This is utterly meaningless. You're weighting offense, which is 80% of a position player's value, at 20% of the total.

My assertion is simply that if you took the 6 players at the same age (say 18), and exposed them to a neutral playing environment (they all get the same conditioning, coaching, training and medical care), the three AL guys would perform better.
   73. snapper (history's 42nd greatest monster) Posted: July 03, 2018 at 10:31 AM (#5704495)
It's telling that your AL team includes but 4 players from a truly integrated league

I honestly don't think it matters. I think the elite players from any era would be elite in any era (given that everyone has the same quality of training, coaching, and medical care). There has been no evolution in human genetics over the last 120 years. Any physical improvements are solely due to enviromental factors. If Mike Trout grew up as a sharecropper's son, he'd be a lot closer to Mays' 5'10" than his 6"2".
   74. Zonk is a Doorknob Whisperer Posted: July 03, 2018 at 10:37 AM (#5704503)
Look - if we're talking all-time team and doing all sorts of impossible normalization, just pretending that the A-Rod vs Honus Wagner case is settled is just wrong.

You have to give A-Rod all his 3B credit as a SS to make it a race.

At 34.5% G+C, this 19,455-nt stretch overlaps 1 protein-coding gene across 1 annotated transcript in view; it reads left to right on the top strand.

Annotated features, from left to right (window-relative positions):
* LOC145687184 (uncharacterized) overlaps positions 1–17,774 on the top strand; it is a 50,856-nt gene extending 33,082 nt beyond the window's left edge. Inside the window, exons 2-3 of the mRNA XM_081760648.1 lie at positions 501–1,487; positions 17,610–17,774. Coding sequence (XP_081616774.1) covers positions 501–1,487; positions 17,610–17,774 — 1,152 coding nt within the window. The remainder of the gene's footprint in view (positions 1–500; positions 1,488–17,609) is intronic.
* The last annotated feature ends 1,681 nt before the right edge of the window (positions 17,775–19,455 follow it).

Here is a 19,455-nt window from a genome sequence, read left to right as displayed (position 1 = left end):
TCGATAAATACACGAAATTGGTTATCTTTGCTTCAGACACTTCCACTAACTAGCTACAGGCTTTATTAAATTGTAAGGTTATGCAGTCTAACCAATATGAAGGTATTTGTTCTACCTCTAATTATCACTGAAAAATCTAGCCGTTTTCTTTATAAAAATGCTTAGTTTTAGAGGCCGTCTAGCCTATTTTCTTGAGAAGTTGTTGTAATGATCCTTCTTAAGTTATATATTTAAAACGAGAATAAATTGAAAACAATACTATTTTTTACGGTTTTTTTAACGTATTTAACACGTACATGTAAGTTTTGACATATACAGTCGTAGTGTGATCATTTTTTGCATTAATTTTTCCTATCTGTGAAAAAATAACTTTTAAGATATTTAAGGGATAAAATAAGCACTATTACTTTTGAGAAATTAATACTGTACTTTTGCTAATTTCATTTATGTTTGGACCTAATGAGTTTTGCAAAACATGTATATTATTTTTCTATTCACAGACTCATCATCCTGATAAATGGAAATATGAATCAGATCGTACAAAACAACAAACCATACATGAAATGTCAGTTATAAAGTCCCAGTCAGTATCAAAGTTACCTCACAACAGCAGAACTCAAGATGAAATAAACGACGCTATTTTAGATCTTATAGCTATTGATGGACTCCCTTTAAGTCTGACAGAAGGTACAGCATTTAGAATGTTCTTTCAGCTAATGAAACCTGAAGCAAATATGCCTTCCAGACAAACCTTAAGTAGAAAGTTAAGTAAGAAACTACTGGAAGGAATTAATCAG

Roids vs segregation... turn of the century medicine and condition vs modern.

I'm not sure who wins the SS job in a straight-up competition, but I think I'd put my money on Wagner...
   75. DavidFoss Posted: July 03, 2018 at 10:39 AM (#5704505)
If Mike Trout grew up as a sharecropper's son, he'd be a lot closer to Mays' 5'10" than his 6"2".

Mike Trout's father Jeff Trout played in the Twins organization in the 1980s. He was 5'9", 175 and played 2B-3B. I know, a lot of guys get their height from their mom's side... :-)
   76. PreservedFish Posted: July 03, 2018 at 10:41 AM (#5704509)
I think the elite players from any era would be elite in any era (given that everyone has the same quality of training, coaching, and medical care). There has been no evolution in human genetics over the last 120 years. Any physical improvements are solely due to enviromental factors. If Mike Trout grew up as a sharecropper's son, he'd be a lot closer to Mays' 5'10" than his 6"2".

Always an interesting question. In 1900 the US had less than 60,000,000 white citizens. In 1965 it had nearly 200 million of any race, and none of them barred from playing at the highest level. And now you open it up to the Latin countries as well. So it stands to reason that if God is just rolling dice with each birth, you'll have more superduper elite babies with a bigger pool to draw from. Which suggests that the elite players of 1920-50 are not of the same inherent quality as those of later years.

But maybe Ruth and Williams represented a human talent ceiling that future players, even from a pool of 1 billion men, wouldn't ever exceed. Or maybe they didn't.